Netflix’s major Q2 shortfall on new subscribers signals that OTT services are beginning to learn what broadcasters have long known: not everything will be a hit, and even the best programming has a shelf life.
Television has a bright future if it can adapt to the times and focus on its brand, its consumers and the technology its viewers have chosen, says a veteran industry executive. “The brand is not television,” Hank Price said. “Television is an extension of the brand. We are not in the television business but in the local information business. That is why people are watching us.”
The head of Hearst Television’s NBC affiliate in Birmingham, Ala., caps a nearly five-decade broadcasting career, including 18 years with Hearst.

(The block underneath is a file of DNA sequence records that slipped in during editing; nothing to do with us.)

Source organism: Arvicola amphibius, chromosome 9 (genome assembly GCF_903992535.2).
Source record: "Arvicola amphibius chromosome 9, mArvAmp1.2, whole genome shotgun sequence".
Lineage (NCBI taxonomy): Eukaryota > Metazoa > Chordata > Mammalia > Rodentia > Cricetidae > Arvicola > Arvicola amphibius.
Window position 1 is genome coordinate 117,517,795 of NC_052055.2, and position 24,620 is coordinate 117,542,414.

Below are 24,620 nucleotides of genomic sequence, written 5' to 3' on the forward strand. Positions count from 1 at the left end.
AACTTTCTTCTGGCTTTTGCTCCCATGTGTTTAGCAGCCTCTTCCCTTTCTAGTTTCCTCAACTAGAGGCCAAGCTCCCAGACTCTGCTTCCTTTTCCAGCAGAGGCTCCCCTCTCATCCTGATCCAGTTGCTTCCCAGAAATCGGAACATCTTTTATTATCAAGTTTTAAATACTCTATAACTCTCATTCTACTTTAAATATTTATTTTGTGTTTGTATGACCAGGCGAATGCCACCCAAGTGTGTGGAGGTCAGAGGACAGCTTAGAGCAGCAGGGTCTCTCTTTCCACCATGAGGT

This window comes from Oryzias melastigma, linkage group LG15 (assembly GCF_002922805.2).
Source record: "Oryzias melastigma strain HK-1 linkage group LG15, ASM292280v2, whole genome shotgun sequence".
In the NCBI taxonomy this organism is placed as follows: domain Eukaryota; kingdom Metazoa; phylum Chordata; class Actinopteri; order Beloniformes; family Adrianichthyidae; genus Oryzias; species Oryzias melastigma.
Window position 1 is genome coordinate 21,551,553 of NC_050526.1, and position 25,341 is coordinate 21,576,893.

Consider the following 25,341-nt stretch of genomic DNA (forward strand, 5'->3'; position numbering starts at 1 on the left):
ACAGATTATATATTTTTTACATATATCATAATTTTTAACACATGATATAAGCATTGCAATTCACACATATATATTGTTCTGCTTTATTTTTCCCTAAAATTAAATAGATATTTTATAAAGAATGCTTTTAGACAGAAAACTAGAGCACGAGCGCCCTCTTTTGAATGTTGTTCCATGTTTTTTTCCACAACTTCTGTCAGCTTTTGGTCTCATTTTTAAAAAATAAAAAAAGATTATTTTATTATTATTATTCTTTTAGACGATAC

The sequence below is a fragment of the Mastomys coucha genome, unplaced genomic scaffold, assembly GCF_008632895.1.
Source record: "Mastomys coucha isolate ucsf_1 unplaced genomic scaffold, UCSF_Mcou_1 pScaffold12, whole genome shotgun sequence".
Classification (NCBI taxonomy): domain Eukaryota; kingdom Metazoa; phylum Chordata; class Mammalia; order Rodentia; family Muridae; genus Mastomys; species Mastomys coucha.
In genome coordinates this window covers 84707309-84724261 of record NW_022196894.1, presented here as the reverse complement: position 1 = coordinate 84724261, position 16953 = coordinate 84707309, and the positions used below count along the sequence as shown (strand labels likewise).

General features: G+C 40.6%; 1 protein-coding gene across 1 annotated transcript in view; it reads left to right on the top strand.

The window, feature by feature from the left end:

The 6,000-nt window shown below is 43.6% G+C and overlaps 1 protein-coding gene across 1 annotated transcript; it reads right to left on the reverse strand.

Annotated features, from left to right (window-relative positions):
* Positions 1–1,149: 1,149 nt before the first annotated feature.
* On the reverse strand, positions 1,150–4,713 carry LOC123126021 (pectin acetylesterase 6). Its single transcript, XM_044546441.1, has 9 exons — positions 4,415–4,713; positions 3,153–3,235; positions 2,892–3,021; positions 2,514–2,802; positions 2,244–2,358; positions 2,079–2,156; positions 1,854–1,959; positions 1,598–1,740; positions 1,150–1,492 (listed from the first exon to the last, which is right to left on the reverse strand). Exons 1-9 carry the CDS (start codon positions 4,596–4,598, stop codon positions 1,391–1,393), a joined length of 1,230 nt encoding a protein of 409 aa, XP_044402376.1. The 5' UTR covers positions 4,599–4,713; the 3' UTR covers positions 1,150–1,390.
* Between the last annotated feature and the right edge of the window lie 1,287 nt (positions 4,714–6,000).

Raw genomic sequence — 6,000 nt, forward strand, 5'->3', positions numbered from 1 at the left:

Hank Price, GM of WXII Winston-Salem, N.C.: “Who is in the best position to create this radical future of journalism? Who will create tomorrow’s “trusted choice?” Will it be major newspapers and leading television stations or two kids in a garage? The answer to that question is up to you and me. Either way, we will get what we deserve.”
In response to last week’s commentary by Ed Rabel critical of local TV news, the president-GM of WXII Greensboro/Winston-Salem, N.C., rebuts: “We live in a new golden age of over-the-air television. Leading stations with strong newscasts find themselves offering more services to more people than ever before.”